One of the unfortunate myths that have grown up around Australian plants is that somehow they should not be pruned on a regular basis, if at all. It is important to challenge this if your native plants are to achieve what you want them to in your garden. There should be no hard and fast rules when it comes to this subject because it depends very much on what you are trying to do with your plants. For instance, you may want a formal hedge or an informal screen or indeed just a nice compact free flowering specimen.
There are several types of pruning that will be of benefit to various Australian plants:
1. Tip pruning involves pinching out the soft tips at the ends of actively growing shoots. This is easily done between finger and thumb as you move around the garden and is particularly beneficial to newly planted specimens of virtually every plant in the garden with the exception of plants where a single ‘leader’ shoot is desirable such as a Bunya or Hoop Pine.
The more tip pruning you do the more branches you will have and for flowering plants, this means a more spectacular display later in life.
2. Annual maintenance pruning involves pruning a plant after it has flowered or fruited. Generally this is done straight after flowering or fruiting has finished which often occurs in spring or summer. Cut back shoots to just behind the spent flowers or fruits and it is usually advisable to feed and water the plant at the same time to encourage a new flush of vegetative growth.
3. Hedge and topiary pruning is used to create very formal shapes in the garden and requires shaping of the plant from an early age and also involves regular trimming to keep the desired shape once it has been achieved. Generally speaking a hedge or topiary will need to be trimmed at least every couple of months through spring and summer to achieve a high quality result. Small leaved species that are tough plants such as various cultivars of lilly pilly (Acmena and Syzygium) Westringia, Grevillea and Callistemon all make good choices.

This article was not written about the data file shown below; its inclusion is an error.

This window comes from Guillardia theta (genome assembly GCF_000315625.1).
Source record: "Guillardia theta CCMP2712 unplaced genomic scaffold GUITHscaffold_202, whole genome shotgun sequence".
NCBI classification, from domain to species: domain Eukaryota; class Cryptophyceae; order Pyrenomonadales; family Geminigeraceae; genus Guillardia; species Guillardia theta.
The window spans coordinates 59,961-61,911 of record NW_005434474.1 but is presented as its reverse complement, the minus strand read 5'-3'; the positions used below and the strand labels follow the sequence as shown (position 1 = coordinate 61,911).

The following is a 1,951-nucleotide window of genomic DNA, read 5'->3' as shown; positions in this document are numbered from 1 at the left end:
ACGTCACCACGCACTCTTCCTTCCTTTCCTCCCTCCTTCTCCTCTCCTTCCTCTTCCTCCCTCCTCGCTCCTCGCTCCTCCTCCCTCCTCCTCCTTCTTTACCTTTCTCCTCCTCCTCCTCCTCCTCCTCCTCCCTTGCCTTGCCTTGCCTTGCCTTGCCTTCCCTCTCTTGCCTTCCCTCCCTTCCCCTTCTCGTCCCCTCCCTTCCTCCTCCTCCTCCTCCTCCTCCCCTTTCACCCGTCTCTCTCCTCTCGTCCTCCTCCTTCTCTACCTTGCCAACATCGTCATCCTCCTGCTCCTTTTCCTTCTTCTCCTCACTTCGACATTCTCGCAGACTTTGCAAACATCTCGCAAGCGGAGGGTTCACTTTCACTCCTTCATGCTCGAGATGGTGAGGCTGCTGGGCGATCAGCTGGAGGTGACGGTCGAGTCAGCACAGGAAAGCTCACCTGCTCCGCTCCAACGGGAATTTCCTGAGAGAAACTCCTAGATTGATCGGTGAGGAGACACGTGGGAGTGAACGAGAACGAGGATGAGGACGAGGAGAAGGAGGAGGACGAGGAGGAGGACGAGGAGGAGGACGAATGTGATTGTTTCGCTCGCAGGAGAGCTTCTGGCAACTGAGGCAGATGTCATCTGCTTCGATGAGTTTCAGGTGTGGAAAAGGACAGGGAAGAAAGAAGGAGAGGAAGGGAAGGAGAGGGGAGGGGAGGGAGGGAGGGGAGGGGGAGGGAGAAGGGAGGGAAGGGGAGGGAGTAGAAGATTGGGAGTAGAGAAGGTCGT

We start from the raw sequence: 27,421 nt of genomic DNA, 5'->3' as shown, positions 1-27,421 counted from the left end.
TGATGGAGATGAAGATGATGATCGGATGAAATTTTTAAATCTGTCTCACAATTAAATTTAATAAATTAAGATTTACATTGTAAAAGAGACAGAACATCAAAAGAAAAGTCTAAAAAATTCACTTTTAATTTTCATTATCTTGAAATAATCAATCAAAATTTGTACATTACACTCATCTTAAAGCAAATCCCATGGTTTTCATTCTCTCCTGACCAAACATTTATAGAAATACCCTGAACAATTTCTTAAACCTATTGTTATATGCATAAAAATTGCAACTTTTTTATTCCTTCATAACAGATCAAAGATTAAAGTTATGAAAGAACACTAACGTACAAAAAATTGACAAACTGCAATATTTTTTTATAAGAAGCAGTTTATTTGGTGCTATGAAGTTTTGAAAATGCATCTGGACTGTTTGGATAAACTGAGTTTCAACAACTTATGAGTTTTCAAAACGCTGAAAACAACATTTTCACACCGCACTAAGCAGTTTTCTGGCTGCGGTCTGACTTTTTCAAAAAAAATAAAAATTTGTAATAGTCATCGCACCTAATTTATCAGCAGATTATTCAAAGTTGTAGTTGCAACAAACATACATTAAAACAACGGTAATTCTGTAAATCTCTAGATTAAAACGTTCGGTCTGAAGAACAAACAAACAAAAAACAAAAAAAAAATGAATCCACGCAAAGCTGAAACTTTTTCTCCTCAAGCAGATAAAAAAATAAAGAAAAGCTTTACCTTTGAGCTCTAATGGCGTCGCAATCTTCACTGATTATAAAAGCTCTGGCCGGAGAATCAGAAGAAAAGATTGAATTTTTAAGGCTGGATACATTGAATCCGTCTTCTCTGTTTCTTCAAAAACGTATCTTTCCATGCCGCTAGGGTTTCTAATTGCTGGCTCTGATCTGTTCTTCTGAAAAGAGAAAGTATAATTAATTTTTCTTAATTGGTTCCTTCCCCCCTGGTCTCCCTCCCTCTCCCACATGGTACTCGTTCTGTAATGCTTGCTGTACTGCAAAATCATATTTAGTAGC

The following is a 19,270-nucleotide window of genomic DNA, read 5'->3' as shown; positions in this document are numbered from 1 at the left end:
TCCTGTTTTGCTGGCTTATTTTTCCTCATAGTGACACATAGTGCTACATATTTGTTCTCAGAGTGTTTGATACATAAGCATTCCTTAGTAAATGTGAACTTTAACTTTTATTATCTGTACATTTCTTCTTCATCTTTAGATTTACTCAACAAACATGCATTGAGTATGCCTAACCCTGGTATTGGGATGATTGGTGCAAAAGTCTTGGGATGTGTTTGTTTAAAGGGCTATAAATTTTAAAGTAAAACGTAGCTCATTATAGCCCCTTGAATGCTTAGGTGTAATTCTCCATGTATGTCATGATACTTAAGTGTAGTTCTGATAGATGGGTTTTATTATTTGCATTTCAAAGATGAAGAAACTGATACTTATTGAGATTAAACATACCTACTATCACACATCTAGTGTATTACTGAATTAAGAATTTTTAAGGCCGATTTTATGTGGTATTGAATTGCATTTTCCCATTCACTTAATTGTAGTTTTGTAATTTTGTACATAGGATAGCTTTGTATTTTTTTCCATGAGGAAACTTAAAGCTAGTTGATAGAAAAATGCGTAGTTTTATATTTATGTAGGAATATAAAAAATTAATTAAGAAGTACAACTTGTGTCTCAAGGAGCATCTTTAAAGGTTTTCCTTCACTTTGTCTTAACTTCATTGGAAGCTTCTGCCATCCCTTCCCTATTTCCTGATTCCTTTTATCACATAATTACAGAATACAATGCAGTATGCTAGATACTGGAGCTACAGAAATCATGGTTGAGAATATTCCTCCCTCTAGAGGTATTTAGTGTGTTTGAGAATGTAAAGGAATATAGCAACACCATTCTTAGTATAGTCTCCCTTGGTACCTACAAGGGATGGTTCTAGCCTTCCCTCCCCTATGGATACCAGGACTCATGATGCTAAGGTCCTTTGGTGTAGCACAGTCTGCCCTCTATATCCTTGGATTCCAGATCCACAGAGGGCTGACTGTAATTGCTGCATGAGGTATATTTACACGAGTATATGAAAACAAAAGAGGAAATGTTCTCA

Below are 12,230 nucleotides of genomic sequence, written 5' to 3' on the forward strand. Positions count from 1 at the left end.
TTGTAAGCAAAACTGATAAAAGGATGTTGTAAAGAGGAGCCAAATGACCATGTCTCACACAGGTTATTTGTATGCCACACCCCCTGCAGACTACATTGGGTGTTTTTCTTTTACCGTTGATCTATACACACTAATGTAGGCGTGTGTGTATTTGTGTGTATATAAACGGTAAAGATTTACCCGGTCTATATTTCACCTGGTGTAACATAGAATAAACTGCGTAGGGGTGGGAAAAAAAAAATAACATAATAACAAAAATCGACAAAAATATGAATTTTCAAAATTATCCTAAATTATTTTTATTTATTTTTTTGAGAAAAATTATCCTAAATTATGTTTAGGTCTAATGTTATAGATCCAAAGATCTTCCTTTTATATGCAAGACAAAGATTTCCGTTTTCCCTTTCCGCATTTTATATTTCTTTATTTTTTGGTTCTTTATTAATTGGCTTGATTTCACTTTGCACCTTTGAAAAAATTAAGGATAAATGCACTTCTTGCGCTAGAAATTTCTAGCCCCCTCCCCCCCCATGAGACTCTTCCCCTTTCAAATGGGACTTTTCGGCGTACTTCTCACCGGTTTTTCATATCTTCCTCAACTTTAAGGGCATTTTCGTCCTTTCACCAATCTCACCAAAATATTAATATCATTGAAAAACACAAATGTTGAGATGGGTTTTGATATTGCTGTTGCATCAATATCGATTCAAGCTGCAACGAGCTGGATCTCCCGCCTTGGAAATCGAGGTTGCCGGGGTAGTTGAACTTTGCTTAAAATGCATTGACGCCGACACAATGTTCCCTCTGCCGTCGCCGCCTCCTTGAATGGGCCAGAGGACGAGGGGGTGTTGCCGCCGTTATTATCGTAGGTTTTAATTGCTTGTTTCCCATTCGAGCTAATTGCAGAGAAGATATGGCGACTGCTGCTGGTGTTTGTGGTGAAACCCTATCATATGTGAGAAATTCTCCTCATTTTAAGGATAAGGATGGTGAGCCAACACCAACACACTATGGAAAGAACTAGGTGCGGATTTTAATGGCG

4. Renovation pruning is used to cut hard into an overgrown plant that would otherwise be pulled out. A wide range of Australian plants will respond to this rather harsh treatment in the same way they respond to major bushfires where the top of the plant is usually burnt to the stump. Species that have a lignotuber such as the waratah, many banksias and eucalypts will readily regrow from pruning the plant to the ground.
The bottom line is do not be afraid to prune your Australian native plants. Treating them in the same way you would your roses, gardenias and camellias will reward you with more compact and more floriferous plants in your garden.